• Cam Newton, Auburn (2010)
  • Marcus Mariota, Oregon (2014)
  • Derrick Henry, Alabama (2015)

No. 21 Stanford’s offense proving Cardinal are still a Pac-12 threat

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Anyone who watched No. 21 Stanford (3-1, 2-0 Pac-12) in the season opener at Northwestern may have thought the Cardinal were in for a long season with no offense to show for it. How quickly Stanford has turned things around now with two straight wins in Pac-12 play with 83 points scored. On Friday night the Cardinal put 42 on the board against Oregon State (2-2, 0-1 Pac-12) to pull away from the Beavers in the Pac-12 North battle. All of a sudden Stanford once again looks like a real threat in the Pac-12, and looks equipped to take on Oregon later on this season, along with upcoming games against Arizona and UCLA.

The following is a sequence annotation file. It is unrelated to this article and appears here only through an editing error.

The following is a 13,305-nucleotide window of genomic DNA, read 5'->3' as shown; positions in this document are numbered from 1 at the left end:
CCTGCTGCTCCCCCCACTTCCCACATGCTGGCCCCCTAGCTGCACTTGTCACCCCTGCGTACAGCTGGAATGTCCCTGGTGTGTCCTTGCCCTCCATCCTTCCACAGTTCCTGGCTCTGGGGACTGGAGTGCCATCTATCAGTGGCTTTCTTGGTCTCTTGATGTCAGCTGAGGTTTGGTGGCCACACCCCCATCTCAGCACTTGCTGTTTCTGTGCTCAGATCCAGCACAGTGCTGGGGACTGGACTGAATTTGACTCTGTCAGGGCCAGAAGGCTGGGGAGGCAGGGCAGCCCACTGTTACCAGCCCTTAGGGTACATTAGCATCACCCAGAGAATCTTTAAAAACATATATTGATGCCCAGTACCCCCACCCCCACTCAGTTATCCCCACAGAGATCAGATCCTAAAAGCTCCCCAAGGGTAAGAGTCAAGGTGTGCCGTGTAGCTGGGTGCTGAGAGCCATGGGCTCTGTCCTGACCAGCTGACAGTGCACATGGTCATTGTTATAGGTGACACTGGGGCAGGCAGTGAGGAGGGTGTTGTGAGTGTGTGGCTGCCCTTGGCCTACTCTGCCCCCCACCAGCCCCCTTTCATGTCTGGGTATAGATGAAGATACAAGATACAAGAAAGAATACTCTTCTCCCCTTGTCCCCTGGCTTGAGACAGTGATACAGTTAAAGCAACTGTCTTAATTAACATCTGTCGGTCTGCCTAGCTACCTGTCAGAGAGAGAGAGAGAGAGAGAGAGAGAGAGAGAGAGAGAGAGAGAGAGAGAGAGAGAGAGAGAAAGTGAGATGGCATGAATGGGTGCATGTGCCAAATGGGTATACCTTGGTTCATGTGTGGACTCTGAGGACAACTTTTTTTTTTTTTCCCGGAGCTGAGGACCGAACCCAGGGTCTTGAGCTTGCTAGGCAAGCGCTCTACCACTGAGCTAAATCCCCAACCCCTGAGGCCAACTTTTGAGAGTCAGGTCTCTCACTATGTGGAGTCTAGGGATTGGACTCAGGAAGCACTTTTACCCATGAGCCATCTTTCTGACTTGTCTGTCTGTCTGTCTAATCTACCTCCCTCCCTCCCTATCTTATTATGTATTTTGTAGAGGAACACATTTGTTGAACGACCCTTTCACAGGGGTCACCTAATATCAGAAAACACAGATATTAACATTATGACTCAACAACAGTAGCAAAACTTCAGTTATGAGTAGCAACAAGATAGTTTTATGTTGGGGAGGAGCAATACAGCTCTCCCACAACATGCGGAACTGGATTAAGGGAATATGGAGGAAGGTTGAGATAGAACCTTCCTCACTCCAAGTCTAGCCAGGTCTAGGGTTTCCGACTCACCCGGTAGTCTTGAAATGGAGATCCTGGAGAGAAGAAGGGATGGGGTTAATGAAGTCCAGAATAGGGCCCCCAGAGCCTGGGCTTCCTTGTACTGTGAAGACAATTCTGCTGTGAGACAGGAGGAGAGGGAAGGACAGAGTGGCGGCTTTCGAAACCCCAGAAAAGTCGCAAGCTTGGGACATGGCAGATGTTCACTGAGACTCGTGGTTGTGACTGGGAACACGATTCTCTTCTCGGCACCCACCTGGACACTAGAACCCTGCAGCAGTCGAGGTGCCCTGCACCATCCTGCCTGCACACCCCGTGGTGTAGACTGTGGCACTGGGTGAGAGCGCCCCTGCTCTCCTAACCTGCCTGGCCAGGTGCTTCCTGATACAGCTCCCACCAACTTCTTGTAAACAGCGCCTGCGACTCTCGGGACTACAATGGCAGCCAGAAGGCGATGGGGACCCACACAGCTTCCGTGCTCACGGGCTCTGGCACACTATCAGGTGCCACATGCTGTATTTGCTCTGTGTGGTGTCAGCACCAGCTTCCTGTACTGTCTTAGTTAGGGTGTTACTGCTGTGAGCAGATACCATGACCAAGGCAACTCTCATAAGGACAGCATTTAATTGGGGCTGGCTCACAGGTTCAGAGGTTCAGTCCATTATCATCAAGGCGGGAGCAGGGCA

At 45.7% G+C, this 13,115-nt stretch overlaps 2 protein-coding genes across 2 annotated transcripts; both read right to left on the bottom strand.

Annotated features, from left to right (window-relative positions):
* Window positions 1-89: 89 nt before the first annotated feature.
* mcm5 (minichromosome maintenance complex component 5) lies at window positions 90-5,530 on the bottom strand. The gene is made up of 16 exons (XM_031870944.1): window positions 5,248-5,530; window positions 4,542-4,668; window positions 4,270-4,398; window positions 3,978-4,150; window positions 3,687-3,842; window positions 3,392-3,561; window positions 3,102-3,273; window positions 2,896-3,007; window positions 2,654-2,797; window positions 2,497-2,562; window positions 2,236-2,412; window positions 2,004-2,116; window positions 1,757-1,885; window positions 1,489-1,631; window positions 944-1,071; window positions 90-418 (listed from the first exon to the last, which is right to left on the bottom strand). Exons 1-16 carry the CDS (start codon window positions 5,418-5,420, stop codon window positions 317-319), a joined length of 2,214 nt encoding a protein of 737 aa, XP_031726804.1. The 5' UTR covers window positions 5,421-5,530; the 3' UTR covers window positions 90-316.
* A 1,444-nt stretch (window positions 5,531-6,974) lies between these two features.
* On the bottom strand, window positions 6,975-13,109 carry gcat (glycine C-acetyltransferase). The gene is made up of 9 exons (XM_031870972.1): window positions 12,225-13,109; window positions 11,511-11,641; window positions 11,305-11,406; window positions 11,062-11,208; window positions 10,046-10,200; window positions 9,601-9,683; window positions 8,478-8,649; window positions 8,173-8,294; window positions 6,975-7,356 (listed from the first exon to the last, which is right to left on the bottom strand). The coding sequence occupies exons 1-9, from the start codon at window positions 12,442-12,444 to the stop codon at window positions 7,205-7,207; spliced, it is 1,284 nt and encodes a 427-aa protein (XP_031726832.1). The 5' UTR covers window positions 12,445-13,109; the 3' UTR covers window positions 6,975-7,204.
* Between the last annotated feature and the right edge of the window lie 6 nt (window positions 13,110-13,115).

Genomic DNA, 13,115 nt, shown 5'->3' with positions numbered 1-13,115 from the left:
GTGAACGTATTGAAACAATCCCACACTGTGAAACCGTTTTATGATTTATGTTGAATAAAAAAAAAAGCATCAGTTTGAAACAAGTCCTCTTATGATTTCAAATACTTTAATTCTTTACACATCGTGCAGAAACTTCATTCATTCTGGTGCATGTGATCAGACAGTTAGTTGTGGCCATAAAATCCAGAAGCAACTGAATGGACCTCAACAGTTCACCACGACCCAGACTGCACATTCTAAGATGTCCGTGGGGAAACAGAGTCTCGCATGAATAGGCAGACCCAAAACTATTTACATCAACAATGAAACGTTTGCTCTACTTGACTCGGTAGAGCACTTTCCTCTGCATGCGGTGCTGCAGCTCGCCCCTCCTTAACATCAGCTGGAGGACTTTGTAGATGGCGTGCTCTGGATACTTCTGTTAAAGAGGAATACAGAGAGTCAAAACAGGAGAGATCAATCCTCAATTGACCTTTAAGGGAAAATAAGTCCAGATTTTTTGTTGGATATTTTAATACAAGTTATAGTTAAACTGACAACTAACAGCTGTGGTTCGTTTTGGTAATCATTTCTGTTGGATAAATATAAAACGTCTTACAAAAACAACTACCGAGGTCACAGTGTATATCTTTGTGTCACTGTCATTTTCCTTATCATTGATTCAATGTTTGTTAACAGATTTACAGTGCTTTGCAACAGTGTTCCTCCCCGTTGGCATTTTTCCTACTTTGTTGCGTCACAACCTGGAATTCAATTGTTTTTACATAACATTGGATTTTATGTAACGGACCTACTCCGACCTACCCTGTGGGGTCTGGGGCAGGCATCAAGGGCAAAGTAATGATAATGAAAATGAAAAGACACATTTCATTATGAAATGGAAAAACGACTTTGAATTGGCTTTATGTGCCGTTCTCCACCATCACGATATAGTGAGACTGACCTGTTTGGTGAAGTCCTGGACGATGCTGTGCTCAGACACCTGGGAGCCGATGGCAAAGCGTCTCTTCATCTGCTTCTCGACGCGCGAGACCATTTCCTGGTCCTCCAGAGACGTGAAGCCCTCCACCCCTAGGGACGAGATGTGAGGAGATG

Christian McCaffrey pounded the ball on the ground for Stanford with 206 rushing yards. Barry Sanders added 97 yards and scored two touchdowns, and quarterback Kevin Hogan was effective with his arm, completing nine of 14 pass attempts for 163 yards and two touchdowns. Friday night showed Stanford get back to the earlier roots of their rise as a program under Jim Harbaugh, with the running game setting the tone the way Toby Gerhart used to do before the Cardinal started riding high with Andrew Luck. That si the recipe for success at Stanford, especially since Hogan can tend to be a bit up and down at times. If Stanford is going to run the football as well as they did against Oregon State, then they will wear down opposing defenses and run the clock well in conference play. Stanford held the football for 34:35 in the win, and going 7-for-12 on third down conversions was a big reason why.